Behavior Genetics

, Volume 40, Issue 5, pp 630–638 | Cite as

Association Between Polymorphisms of the Dopamine Receptor D2 and Catechol-o-Methyl Transferase Genes and Cognitive Function

  • Jennifer L. Bolton
  • Riccardo E. Marioni
  • Ian J. Deary
  • Sarah E. Harris
  • Marlene C. Stewart
  • Gordon D. Murray
  • F. Gerry R. Fowkes
  • Jackie F. Price
Original Research

Abstract

The dopaminergic neurotransmitter system of the brain is involved in working memory and other cognitive functions. Studies suggest an important role for dopamine synthesis and uptake in modulation of human cognitive processes. We studied the association between polymorphisms in the catechol-o-methyl transferase (COMT) and dopamine receptor D2 (DRD2) genes and general cognitive ability in a secondary analysis of 2091 men and women, aged 55–80 years living in Scotland. General cognitive ability ‘g’ was derived from five cognitive tests of different domains. COMT was not associated with cognitive ability in this population. The DRD2 C:C genotype of rs6277 was associated with decreased general cognitive ability ‘g’ (p = 0.003), and DRD2 rs1800497 heterozygotes had lowest mean general cognitive ability ‘g’ (p = 0.007). There was an indication of a potential interaction between the DRD2 SNPs.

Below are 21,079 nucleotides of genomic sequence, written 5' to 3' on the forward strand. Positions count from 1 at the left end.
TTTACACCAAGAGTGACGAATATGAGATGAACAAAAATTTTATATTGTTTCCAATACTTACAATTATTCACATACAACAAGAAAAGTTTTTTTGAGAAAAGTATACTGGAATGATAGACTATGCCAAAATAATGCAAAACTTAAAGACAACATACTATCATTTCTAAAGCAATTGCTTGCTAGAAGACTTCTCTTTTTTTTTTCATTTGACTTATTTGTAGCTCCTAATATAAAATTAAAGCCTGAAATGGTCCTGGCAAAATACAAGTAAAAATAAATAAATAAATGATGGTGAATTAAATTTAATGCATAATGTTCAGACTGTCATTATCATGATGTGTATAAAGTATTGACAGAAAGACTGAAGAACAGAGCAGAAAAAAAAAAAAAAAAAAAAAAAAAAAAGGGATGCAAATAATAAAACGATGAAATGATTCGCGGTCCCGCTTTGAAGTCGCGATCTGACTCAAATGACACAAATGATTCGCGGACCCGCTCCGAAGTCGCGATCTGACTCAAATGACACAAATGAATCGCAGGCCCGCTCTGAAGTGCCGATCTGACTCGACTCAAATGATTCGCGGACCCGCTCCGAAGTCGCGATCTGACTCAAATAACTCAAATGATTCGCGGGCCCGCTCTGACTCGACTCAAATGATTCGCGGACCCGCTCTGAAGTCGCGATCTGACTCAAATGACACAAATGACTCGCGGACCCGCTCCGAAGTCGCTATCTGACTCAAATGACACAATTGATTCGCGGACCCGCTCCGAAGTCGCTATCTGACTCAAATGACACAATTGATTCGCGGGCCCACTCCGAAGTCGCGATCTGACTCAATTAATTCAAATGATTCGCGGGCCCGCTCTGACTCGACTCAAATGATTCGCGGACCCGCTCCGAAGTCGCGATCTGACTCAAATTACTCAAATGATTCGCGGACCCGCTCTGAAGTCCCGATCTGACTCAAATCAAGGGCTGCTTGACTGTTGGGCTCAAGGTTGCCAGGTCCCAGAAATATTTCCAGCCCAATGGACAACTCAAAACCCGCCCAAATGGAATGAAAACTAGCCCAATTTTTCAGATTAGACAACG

Keywords

COMT DRD2 Genetic Cognition Dopamine Polymorphisms 

Supplementary material

10519_2010_9372_MOESM1_ESM.doc (40 kb)
Supplementary material 1 (DOC 40 kb)
10519_2010_9372_MOESM2_ESM.doc (40 kb)
Supplementary material 2 (DOC 39 kb)
10519_2010_9372_MOESM3_ESM.doc (38 kb)
Supplementary material 3 (DOC 38 kb)

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Copyright information

© Springer Science+Business Media, LLC 2010

Authors and Affiliations

  • Jennifer L. Bolton
    • 1
  • Riccardo E. Marioni
    • 1
  • Ian J. Deary
    • 2
  • Sarah E. Harris
    • 2
  • Marlene C. Stewart
    • 1
  • Gordon D. Murray
    • 1
  • F. Gerry R. Fowkes
    • 1
  • Jackie F. Price
    • 1
  1. 1.Public Health SciencesUniversity of Edinburgh, Medical School, Teviot PlaceEdinburghUK
  2. 2.Department of PsychologyUniversity of EdinburghEdinburghUK

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